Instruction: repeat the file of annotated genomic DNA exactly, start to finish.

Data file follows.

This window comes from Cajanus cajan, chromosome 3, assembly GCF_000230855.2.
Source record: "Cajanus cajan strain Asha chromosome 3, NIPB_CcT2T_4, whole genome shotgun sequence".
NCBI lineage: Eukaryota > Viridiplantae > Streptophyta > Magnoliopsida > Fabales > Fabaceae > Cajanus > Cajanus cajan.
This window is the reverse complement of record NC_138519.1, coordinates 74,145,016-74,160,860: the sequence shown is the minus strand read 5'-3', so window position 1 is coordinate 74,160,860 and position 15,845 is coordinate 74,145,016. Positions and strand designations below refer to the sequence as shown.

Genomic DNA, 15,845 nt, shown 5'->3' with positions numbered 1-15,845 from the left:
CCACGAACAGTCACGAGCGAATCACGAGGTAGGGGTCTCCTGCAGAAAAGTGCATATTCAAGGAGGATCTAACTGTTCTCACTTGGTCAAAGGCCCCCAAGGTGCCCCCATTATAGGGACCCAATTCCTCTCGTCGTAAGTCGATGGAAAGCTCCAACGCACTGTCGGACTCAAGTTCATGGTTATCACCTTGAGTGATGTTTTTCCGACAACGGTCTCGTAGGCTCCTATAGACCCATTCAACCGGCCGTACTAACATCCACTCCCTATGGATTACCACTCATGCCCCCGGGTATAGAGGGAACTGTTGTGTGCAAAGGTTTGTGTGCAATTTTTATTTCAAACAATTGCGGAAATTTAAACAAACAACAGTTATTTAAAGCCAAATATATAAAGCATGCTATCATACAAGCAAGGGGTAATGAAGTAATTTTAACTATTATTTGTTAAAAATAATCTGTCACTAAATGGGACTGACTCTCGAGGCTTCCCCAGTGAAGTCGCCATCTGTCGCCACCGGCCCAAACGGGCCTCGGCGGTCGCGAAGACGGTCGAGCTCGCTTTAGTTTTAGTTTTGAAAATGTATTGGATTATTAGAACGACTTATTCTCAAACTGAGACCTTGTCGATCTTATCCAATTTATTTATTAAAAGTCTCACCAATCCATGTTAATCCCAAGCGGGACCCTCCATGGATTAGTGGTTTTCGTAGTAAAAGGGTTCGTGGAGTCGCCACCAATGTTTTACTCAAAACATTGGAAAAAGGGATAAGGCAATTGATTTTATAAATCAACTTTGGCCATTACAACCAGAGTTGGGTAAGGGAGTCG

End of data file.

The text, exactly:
This window comes from Cajanus cajan, chromosome 3, assembly GCF_000230855.2.
Source record: "Cajanus cajan strain Asha chromosome 3, NIPB_CcT2T_4, whole genome shotgun sequence".
NCBI lineage: Eukaryota > Viridiplantae > Streptophyta > Magnoliopsida > Fabales > Fabaceae > Cajanus > Cajanus cajan.
This window is the reverse complement of record NC_138519.1, coordinates 74,145,016-74,160,860: the sequence shown is the minus strand read 5'-3', so window position 1 is coordinate 74,160,860 and position 15,845 is coordinate 74,145,016. Positions and strand designations below refer to the sequence as shown.

Genomic DNA, 15,845 nt, shown 5'->3' with positions numbered 1-15,845 from the left:
CCACGAACAGTCACGAGCGAATCACGAGGTAGGGGTCTCCTGCAGAAAAGTGCATATTCAAGGAGGATCTAACTGTTCTCACTTGGTCAAAGGCCCCCAAGGTGCCCCCATTATAGGGACCCAATTCCTCTCGTCGTAAGTCGATGGAAAGCTCCAACGCACTGTCGGACTCAAGTTCATGGTTATCACCTTGAGTGATGTTTTTCCGACAACGGTCTCGTAGGCTCCTATAGACCCATTCAACCGGCCGTACTAACATCCACTCCCTATGGATTACCACTCATGCCCCCGGGTATAGAGGGAACTGTTGTGTGCAAAGGTTTGTGTGCAATTTTTATTTCAAACAATTGCGGAAATTTAAACAAACAACAGTTATTTAAAGCCAAATATATAAAGCATGCTATCATACAAGCAAGGGGTAATGAAGTAATTTTAACTATTATTTGTTAAAAATAATCTGTCACTAAATGGGACTGACTCTCGAGGCTTCCCCAGTGAAGTCGCCATCTGTCGCCACCGGCCCAAACGGGCCTCGGCGGTCGCGAAGACGGTCGAGCTCGCTTTAGTTTTAGTTTTGAAAATGTATTGGATTATTAGAACGACTTATTCTCAAACTGAGACCTTGTCGATCTTATCCAATTTATTTATTAAAAGTCTCACCAATCCATGTTAATCCCAAGCGGGACCCTCCATGGATTAGTGGTTTTCGTAGTAAAAGGGTTCGTGGAGTCGCCACCAATGTTTTACTCAAAACATTGGAAAAAGGGATAAGGCAATTGATTTTATAAATCAACTTTGGCCATTACAACCAGAGTTGGGTAAGGGAGTCG